On 11-12 September, we laid a new extension cable from Folger node up into very shallow water on Folger Pinnacle, where an instrument platform will be installed by divers later this year. Poor visibility and strong swell made this installation particularly challenging.
The node is positioned in the main channel connecting Barkley Sound to Port Alberni Inlet. Water is quite turbid at the seafloor in this channel. We could barely make out the node from a distance of 2m, so ROPOS was sent down with a small video camera attached to one arm, which made it easier to see the connector ports in the murky water.
When we moved from the channel up onto the rocky terrain of Folger Pinnacle, strong surge became our enemy. ROPOS seemed powerless to hold position as the waves caused the sub to surge, sway and heave erratically. We had to maintain a safe distance and were unable to set ROPOS down to gather high-resolution images of proposed instrument platform site.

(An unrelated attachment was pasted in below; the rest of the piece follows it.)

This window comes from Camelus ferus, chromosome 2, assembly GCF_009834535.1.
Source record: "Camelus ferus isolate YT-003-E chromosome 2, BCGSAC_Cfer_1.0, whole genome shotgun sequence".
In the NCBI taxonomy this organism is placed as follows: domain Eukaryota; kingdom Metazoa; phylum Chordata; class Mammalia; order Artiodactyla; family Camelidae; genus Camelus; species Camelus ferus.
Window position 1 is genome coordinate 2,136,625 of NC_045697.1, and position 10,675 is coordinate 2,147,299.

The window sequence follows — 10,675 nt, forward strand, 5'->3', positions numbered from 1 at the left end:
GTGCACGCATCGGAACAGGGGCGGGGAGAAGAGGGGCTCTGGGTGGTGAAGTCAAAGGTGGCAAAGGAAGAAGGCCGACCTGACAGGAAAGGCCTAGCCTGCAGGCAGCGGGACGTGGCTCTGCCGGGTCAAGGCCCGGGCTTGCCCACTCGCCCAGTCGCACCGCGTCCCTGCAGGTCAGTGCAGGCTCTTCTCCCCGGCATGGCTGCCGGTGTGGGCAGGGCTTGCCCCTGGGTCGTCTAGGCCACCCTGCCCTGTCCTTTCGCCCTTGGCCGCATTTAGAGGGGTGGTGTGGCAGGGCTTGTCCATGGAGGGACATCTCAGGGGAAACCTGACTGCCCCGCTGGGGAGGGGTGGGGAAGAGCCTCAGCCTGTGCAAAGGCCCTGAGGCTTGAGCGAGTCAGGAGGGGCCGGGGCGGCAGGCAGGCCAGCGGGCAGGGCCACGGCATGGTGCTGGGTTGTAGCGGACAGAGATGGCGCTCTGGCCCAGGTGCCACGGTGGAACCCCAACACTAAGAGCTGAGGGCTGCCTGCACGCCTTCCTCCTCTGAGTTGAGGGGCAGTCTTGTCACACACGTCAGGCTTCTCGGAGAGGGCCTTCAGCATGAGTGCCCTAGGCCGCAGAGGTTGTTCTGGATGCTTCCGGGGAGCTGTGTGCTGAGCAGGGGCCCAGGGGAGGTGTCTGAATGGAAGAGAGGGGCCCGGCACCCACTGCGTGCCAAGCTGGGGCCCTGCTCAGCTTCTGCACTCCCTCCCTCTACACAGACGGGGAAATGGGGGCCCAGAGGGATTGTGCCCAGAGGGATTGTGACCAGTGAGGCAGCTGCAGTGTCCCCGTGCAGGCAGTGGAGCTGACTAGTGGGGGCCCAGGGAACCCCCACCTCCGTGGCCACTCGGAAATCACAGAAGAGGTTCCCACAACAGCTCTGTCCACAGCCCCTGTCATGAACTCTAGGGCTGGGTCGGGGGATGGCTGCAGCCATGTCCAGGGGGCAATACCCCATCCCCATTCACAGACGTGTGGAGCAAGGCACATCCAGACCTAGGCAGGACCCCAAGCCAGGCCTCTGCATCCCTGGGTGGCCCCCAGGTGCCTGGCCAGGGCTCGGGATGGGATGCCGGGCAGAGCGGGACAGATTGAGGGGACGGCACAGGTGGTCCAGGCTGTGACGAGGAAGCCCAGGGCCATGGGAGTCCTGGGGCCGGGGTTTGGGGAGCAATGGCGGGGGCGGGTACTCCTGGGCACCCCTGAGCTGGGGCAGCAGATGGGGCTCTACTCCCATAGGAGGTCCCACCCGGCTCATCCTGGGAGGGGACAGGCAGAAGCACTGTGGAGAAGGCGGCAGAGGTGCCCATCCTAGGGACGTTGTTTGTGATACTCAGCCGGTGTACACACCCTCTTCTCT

After laying the cable, the next task was to stabilize it. We prepared burlap bags filled with sand, planning to pin the cable down with them.
The sand bags were loaded onto the ROPOS tool tray, and ROPOS ferried the tool tray to the seafloor. However, when it reached the rocky bottom, a sudden swell drove ROPOS downward, smashing the tool tray onto the rocks. It snapped. With the heavy surge, it was too dangerous to reach many of the sand bags or attempt to recover the broken tool tray. The dive was aborted and we were forced to leave them on the seafloor.
Our chief scientist is now arranging for a crew of divers to swim to the cable and re-stabilize it before the winter storm season begins.
We were able, however, to decide on a future location for Folger Pinnacle instrument platform. A relatively flat rock, 22m below the surface is the likely site. This fall, if all goes right, a custom platform will be fabricated and installed there.
- high-resolution video camera with lights
- current meter
- acoustic Doppler current profiler (1200 kHz)
- acoustic current profiler (2 MHz)
- 3-D high-resolution camera array